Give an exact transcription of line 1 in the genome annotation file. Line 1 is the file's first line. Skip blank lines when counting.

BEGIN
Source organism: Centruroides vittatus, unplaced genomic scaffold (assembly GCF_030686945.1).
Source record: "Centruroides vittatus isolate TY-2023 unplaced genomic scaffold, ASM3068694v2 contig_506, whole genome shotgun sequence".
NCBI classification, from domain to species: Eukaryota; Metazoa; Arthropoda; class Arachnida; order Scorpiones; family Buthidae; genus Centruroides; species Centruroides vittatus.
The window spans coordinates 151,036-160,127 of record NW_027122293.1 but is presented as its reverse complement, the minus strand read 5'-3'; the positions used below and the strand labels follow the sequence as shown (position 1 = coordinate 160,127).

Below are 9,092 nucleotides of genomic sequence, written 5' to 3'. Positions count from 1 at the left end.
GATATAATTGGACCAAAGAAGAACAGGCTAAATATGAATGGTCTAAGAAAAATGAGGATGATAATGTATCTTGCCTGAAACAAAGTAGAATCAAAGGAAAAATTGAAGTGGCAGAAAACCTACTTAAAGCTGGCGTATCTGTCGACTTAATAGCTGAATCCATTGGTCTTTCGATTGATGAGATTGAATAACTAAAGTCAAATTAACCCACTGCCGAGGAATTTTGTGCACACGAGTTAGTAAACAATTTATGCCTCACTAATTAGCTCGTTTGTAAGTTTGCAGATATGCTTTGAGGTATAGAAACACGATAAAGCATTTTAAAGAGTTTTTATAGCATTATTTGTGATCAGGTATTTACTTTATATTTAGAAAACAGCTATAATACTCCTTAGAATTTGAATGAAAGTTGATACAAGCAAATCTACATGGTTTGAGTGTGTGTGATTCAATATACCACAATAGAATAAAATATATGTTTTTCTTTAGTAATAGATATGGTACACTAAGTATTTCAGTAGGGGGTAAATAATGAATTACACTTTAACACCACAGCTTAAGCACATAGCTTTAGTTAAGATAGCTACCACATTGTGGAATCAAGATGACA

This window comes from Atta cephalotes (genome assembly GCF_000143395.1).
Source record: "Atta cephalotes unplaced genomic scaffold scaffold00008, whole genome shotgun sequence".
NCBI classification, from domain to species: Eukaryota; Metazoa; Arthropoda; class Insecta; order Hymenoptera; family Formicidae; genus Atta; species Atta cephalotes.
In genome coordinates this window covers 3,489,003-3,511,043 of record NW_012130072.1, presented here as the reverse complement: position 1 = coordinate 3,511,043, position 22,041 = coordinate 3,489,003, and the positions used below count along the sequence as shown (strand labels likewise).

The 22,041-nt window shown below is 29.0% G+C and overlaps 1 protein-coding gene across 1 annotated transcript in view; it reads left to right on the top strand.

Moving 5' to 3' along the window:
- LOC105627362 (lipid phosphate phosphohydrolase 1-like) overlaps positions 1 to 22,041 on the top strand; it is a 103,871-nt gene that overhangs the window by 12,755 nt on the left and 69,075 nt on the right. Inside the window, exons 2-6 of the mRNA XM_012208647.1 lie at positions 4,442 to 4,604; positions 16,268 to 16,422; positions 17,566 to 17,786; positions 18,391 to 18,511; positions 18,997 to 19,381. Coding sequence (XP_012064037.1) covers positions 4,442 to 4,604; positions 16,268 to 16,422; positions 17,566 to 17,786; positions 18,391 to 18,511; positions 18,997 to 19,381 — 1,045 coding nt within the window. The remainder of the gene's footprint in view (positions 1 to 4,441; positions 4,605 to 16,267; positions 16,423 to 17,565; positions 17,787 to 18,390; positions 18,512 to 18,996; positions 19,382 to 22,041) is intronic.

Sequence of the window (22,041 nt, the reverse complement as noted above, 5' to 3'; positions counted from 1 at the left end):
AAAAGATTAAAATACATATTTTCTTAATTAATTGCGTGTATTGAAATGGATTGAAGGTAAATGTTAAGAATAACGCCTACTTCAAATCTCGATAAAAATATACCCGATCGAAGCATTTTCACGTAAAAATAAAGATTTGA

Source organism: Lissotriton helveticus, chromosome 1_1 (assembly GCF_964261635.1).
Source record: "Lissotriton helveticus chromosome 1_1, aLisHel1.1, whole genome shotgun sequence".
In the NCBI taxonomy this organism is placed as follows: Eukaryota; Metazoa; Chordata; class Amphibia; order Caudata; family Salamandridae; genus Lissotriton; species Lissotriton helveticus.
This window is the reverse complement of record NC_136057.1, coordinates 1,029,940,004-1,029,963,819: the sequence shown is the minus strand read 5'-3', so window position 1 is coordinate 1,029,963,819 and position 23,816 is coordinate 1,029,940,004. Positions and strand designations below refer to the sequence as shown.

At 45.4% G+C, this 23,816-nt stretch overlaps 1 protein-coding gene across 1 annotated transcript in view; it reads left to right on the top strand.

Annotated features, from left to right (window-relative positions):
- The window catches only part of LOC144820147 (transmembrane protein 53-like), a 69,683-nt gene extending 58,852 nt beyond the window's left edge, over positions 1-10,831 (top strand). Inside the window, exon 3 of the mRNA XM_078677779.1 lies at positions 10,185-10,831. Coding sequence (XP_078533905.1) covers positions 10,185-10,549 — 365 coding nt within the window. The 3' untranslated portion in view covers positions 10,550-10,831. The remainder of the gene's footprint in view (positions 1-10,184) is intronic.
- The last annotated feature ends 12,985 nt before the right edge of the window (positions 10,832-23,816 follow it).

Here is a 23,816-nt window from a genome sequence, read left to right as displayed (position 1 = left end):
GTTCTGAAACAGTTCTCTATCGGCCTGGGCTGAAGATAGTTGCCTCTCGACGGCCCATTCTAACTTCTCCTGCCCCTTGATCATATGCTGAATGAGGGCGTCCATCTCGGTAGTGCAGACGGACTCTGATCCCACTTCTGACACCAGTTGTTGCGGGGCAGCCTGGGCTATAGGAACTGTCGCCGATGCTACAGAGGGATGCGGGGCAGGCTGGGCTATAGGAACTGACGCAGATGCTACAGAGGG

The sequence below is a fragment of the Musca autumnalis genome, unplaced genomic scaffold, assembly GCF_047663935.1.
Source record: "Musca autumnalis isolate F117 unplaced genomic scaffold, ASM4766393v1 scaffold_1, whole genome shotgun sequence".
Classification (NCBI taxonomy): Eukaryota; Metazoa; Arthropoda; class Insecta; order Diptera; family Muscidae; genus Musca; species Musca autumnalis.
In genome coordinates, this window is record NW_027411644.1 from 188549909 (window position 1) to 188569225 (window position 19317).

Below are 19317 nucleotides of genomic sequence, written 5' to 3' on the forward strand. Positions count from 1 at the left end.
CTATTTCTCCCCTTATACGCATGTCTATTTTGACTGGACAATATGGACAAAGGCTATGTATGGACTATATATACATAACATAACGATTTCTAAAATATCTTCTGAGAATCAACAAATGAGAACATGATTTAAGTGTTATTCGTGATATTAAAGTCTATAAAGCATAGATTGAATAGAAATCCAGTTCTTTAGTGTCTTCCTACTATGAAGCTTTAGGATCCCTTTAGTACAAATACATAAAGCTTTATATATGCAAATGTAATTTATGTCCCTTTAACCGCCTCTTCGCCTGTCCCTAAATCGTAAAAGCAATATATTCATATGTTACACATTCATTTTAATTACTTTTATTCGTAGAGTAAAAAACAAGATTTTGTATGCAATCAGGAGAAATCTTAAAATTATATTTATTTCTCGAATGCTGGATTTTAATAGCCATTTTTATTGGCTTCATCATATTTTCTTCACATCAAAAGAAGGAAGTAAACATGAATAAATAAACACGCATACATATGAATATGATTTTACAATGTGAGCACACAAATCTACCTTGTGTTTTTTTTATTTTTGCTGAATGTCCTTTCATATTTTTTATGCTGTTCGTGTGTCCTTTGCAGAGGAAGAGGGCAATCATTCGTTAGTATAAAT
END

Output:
Source organism: Centruroides vittatus, unplaced genomic scaffold (assembly GCF_030686945.1).